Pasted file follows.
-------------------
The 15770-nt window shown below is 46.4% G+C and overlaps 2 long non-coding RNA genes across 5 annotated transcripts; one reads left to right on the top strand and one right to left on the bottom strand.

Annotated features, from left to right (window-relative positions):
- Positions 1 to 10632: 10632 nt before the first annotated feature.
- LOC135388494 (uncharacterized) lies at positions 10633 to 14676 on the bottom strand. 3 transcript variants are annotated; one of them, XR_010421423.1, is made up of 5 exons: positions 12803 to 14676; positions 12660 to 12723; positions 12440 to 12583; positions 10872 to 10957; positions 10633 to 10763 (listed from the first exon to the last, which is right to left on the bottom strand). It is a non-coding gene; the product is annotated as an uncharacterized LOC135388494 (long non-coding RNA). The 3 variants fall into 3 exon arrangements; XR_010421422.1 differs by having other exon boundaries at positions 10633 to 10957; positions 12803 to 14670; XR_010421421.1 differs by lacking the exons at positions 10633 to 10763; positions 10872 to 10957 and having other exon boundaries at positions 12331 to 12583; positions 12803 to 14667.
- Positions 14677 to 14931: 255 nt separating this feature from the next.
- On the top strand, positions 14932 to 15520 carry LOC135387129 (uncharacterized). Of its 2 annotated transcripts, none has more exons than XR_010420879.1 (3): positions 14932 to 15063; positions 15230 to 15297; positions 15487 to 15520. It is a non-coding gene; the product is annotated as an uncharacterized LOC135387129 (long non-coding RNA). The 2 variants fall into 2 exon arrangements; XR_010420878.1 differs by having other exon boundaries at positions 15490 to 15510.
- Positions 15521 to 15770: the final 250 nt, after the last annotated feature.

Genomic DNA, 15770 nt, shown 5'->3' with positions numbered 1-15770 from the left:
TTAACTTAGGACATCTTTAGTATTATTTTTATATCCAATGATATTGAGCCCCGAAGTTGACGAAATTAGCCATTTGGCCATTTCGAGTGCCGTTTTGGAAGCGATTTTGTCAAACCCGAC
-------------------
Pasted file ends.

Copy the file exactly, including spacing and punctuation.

The 15770-nt window shown below is 46.4% G+C and overlaps 2 long non-coding RNA genes across 5 annotated transcripts; one reads left to right on the top strand and one right to left on the bottom strand.

Annotated features, from left to right (window-relative positions):
- Positions 1 to 10632: 10632 nt before the first annotated feature.
- LOC135388494 (uncharacterized) lies at positions 10633 to 14676 on the bottom strand. 3 transcript variants are annotated; one of them, XR_010421423.1, is made up of 5 exons: positions 12803 to 14676; positions 12660 to 12723; positions 12440 to 12583; positions 10872 to 10957; positions 10633 to 10763 (listed from the first exon to the last, which is right to left on the bottom strand). It is a non-coding gene; the product is annotated as an uncharacterized LOC135388494 (long non-coding RNA). The 3 variants fall into 3 exon arrangements; XR_010421422.1 differs by having other exon boundaries at positions 10633 to 10957; positions 12803 to 14670; XR_010421421.1 differs by lacking the exons at positions 10633 to 10763; positions 10872 to 10957 and having other exon boundaries at positions 12331 to 12583; positions 12803 to 14667.
- Positions 14677 to 14931: 255 nt separating this feature from the next.
- On the top strand, positions 14932 to 15520 carry LOC135387129 (uncharacterized). Of its 2 annotated transcripts, none has more exons than XR_010420879.1 (3): positions 14932 to 15063; positions 15230 to 15297; positions 15487 to 15520. It is a non-coding gene; the product is annotated as an uncharacterized LOC135387129 (long non-coding RNA). The 2 variants fall into 2 exon arrangements; XR_010420878.1 differs by having other exon boundaries at positions 15490 to 15510.
- Positions 15521 to 15770: the final 250 nt, after the last annotated feature.

Genomic DNA, 15770 nt, shown 5'->3' with positions numbered 1-15770 from the left:
TTAACTTAGGACATCTTTAGTATTATTTTTATATCCAATGATATTGAGCCCCGAAGTTGACGAAATTAGCCATTTGGCCATTTCGAGTGCCGTTTTGGAAGCGATTTTGTCAAACCCGAC